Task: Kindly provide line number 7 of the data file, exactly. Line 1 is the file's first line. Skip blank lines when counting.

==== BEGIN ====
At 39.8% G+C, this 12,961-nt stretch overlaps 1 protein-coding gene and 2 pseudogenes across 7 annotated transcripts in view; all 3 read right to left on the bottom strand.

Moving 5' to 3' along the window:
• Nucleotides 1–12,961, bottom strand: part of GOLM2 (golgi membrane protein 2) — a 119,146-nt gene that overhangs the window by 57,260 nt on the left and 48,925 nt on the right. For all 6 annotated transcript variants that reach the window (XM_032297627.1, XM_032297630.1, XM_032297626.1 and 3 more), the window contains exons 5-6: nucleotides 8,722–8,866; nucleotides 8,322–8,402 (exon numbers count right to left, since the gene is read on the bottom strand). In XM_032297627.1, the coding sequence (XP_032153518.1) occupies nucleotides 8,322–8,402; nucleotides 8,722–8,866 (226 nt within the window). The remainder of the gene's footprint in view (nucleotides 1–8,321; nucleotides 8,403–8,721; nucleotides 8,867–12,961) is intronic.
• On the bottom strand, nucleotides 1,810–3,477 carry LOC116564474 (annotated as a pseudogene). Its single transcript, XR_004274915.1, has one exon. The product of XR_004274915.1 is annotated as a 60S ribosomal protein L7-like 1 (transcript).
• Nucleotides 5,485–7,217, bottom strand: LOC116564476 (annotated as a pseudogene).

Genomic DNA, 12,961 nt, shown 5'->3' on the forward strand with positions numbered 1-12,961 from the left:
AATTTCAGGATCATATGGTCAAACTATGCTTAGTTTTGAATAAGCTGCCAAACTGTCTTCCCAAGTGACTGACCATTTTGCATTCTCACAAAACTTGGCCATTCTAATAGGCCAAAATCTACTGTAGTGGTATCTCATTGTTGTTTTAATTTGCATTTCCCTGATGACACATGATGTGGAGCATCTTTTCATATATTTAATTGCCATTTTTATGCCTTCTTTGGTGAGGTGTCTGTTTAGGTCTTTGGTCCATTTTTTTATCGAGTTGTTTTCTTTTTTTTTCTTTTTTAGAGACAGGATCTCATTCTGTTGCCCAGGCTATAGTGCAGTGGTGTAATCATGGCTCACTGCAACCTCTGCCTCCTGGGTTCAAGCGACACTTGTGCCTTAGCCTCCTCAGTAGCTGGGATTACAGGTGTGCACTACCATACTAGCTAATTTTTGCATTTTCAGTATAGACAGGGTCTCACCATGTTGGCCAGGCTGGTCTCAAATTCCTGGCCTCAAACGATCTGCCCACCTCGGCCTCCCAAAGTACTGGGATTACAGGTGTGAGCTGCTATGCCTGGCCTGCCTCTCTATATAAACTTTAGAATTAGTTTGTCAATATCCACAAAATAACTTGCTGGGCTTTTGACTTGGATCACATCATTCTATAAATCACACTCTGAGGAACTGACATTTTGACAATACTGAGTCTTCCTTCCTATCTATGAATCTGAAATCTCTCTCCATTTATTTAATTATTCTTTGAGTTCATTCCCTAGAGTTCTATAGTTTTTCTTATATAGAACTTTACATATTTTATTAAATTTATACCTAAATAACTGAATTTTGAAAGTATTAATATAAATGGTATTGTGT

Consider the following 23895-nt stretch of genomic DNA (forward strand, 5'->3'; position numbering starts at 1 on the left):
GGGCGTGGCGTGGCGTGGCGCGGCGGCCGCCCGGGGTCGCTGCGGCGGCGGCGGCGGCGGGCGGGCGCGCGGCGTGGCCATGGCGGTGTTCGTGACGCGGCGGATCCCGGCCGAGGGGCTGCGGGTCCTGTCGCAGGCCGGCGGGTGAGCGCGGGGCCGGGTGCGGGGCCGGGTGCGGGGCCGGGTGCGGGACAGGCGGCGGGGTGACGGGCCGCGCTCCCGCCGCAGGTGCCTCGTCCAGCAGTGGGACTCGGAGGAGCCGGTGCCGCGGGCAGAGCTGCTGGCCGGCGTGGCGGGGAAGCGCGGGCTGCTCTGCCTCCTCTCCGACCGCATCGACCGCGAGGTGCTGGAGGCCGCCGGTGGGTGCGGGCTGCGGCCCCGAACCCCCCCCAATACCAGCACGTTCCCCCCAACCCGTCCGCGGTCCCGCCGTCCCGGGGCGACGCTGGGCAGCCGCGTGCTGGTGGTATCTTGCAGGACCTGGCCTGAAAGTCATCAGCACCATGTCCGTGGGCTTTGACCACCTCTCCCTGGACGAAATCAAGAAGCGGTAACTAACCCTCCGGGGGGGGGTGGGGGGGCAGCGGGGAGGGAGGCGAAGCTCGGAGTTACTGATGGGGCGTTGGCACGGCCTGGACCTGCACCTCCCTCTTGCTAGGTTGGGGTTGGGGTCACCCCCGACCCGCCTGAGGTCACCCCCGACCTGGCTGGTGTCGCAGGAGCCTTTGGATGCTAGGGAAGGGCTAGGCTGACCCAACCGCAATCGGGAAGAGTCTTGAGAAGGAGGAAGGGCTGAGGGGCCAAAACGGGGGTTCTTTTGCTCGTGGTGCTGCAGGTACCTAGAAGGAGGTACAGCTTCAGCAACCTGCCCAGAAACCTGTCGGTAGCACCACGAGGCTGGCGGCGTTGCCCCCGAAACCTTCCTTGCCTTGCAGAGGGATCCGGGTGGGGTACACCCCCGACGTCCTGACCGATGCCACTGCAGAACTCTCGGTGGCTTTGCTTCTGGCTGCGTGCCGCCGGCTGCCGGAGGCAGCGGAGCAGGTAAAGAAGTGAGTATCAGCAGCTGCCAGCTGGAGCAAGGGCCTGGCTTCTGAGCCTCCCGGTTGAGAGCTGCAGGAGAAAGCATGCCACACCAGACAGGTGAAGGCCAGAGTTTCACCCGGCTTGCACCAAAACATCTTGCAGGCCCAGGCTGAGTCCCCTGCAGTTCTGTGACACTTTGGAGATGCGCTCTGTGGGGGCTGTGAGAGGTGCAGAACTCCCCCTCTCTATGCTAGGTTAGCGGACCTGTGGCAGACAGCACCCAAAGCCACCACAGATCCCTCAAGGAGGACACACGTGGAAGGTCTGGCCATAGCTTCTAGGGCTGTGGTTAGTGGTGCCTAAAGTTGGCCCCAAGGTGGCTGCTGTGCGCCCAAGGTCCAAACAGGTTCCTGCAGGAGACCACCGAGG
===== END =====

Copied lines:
AATTTCAGGATCATATGGTCAAACTATGCTTAGTTTTGAATAAGCTGCCAAACTGTCTTCCCAAGTGACTGACCATTTTGCATTCTCACAAAACTTGGCCATTCTAATAGGCCAAAATCTACTGTAGTGGTATCTCATTGTTGTTTTAATTTGCATTTCCCTGATGACACATGATGTGGAGCATCTTTTCATATATTTAATTGCCATTTTTATGCCTTCTTTGGTGAGGTGTCTGTTTAGGTCTTTGGTCCATTTTTTTATCGAGTTGTTTTCTTTTTTTTTCTTTTTTAGAGACAGGATCTCATTCTGTTGCCCAGGCTATAGTGCAGTGGTGTAATCATGGCTCACTGCAACCTCTGCCTCCTGGGTTCAAGCGACACTTGTGCCTTAGCCTCCTCAGTAGCTGGGATTACAGGTGTGCACTACCATACTAGCTAATTTTTGCATTTTCAGTATAGACAGGGTCTCACCATGTTGGCCAGGCTGGTCTCAAATTCCTGGCCTCAAACGATCTGCCCACCTCGGCCTCCCAAAGTACTGGGATTACAGGTGTGAGCTGCTATGCCTGGCCTGCCTCTCTATATAAACTTTAGAATTAGTTTGTCAATATCCACAAAATAACTTGCTGGGCTTTTGACTTGGATCACATCATTCTATAAATCACACTCTGAGGAACTGACATTTTGACAATACTGAGTCTTCCTTCCTATCTATGAATCTGAAATCTCTCTCCATTTATTTAATTATTCTTTGAGTTCATTCCCTAGAGTTCTATAGTTTTTCTTATATAGAACTTTACATATTTTATTAAATTTATACCTAAATAACTGAATTTTGAAAGTATTAATATAAATGGTATTGTGT